Rising straight out of the Atlantic Ocean around 1,500Km off the coast of mainland portugal is the Azores (Açores) archipelago. Volcanic in origin the chain stretches nearly 600Km and comprises of nine significant islands and eight smaller islets known locally as formigas (ants!).
The landscape of the Azores is quite stunning, owing much to their volcanic origins. Ranging from the conical Pico, Portugal's highest mountain to the numerous craters, many home to beautiful lakes, one thing is constant throughout the islands - a covering of lush vegetation. It has been said that the islands look like a cross between Hawaii and Ireland.
Located on roughly the same latitude as Lisbon the climate of the Azores is fairly moderate, temperate, maritime climate. Without the influence of continental Europe the weather is dominated by the sea. Average rainfall is quite high and more than doubles between the east and the west islands. Temperatures range between 17 °c and 23°c over the year and there are less hours of sunshine than on the mainland.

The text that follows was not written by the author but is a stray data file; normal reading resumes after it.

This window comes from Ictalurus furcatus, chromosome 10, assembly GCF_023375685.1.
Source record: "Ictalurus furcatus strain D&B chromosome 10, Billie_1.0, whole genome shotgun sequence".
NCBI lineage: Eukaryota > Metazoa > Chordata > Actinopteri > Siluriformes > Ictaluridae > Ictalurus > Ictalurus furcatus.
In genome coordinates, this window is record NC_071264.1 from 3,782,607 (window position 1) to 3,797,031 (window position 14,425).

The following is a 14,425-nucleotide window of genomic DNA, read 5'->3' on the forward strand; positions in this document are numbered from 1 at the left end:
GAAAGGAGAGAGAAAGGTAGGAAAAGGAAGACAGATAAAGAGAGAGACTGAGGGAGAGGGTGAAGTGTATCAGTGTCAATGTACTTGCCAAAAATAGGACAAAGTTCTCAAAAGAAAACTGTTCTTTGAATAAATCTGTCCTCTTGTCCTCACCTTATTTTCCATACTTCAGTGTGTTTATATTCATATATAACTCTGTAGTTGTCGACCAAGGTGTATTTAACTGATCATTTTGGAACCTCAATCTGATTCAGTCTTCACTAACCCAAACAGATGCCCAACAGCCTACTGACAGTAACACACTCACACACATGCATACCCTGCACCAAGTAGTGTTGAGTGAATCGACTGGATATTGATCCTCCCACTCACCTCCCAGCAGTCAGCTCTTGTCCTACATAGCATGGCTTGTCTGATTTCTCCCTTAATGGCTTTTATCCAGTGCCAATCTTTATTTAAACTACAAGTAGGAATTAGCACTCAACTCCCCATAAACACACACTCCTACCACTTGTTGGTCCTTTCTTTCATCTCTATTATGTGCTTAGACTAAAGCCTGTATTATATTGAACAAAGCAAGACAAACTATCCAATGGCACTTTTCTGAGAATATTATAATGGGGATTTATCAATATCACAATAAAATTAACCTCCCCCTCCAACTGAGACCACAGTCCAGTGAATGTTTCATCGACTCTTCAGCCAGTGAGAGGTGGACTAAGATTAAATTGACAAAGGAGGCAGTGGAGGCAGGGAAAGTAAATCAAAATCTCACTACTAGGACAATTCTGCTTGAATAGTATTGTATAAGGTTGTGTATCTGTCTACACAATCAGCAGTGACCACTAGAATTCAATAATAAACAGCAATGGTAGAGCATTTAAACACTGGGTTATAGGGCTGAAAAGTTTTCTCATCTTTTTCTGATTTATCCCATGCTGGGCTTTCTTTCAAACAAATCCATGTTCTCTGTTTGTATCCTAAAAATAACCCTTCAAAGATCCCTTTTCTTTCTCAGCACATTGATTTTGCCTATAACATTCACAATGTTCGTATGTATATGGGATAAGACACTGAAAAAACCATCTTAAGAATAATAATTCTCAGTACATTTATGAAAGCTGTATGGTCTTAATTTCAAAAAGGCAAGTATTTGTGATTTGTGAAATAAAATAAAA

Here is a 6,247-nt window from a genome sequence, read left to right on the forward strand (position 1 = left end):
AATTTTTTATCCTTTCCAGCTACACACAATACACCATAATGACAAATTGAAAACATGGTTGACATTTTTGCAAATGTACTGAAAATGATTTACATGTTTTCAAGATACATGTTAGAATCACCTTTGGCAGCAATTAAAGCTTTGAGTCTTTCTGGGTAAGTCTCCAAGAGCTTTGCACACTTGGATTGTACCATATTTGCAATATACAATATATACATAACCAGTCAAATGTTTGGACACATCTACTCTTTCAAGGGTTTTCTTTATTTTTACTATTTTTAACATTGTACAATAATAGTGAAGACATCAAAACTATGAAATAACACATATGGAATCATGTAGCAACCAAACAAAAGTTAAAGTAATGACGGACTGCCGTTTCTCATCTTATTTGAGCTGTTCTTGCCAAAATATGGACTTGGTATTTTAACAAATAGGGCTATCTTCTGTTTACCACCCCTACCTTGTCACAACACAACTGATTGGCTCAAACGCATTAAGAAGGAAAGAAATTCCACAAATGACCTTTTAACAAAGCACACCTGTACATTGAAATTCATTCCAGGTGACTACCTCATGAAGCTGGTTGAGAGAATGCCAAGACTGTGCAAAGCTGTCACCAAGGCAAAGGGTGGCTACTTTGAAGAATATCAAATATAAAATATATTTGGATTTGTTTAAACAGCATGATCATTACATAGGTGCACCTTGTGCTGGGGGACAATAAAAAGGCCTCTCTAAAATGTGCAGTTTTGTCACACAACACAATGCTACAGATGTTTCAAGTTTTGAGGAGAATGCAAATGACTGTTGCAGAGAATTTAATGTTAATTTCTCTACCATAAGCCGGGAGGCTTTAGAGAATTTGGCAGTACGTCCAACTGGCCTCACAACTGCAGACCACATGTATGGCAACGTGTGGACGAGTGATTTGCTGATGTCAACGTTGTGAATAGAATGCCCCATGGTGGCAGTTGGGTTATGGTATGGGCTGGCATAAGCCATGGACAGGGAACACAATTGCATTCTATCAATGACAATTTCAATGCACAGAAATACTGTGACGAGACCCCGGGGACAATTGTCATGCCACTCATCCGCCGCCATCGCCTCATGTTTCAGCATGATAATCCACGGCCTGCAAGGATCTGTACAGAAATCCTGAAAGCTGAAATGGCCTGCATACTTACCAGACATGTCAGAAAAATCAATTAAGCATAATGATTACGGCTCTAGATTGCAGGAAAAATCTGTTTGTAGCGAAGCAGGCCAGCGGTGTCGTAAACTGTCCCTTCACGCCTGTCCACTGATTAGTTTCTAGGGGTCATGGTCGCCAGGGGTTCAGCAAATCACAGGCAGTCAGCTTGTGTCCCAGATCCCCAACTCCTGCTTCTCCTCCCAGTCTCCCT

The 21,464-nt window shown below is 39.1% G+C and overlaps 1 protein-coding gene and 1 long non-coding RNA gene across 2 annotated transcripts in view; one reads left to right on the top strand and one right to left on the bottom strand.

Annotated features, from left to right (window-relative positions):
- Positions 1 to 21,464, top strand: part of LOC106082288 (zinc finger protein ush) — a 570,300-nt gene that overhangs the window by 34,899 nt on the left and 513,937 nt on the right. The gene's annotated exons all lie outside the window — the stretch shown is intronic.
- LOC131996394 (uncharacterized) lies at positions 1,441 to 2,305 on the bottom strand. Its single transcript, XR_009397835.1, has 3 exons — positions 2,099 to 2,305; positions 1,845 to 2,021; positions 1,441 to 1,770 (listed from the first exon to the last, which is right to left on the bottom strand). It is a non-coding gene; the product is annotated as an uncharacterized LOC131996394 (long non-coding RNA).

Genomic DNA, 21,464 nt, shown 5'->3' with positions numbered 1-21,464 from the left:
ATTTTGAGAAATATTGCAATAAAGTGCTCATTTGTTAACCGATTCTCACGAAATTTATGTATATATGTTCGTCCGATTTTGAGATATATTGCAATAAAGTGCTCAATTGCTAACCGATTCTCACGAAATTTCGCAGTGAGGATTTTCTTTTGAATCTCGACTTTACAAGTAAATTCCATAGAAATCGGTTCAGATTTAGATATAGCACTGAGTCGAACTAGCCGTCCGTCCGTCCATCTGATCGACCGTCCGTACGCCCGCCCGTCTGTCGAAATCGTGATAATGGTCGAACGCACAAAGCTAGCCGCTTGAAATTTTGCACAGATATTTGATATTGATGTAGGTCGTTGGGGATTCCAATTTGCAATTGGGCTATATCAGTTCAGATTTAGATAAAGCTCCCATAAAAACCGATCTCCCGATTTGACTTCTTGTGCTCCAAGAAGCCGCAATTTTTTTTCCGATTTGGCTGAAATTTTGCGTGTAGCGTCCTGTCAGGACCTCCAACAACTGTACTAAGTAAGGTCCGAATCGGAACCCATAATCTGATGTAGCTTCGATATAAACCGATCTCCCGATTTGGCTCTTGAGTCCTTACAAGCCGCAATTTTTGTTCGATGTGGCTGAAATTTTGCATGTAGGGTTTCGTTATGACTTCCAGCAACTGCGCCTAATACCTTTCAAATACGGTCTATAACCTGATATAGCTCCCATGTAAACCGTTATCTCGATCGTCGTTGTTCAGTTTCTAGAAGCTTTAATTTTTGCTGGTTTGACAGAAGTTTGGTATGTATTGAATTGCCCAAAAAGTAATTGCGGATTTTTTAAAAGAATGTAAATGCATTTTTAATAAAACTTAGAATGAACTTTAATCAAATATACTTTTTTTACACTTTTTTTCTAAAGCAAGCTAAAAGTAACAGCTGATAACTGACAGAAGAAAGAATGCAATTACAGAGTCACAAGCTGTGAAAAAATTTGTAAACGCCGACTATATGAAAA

The Azores High is named after the islands and is a large semi-permanent area of high pressure affecting weather in western Africa and Europe.
In 1976 the Azores became one of 2 autonomous regions in Portugal (the other being Madeira) with the Constitution of the Republic of Portugal being amended to facilitate this. To reflect the extensive geographical spread of the archipelago the various government departments are located on various islands. The executive section of the local authority has been located in Ponta Delgada (Sao Miguel), the legislative in Horta (Faial) and the judicial in Angra do Heroísmo (Terceira).
The islands themselves are divided into 3 geographic groups:
The Eastern Group (Grupo Oriental) of São Miguel, Santa Maria and Formigas Islets
The Central Group (Grupo Central) of Terceira, Graciosa, São Jorge, Pico and Faial
The Western Group (Grupo Ocidental) of Flores and Corvo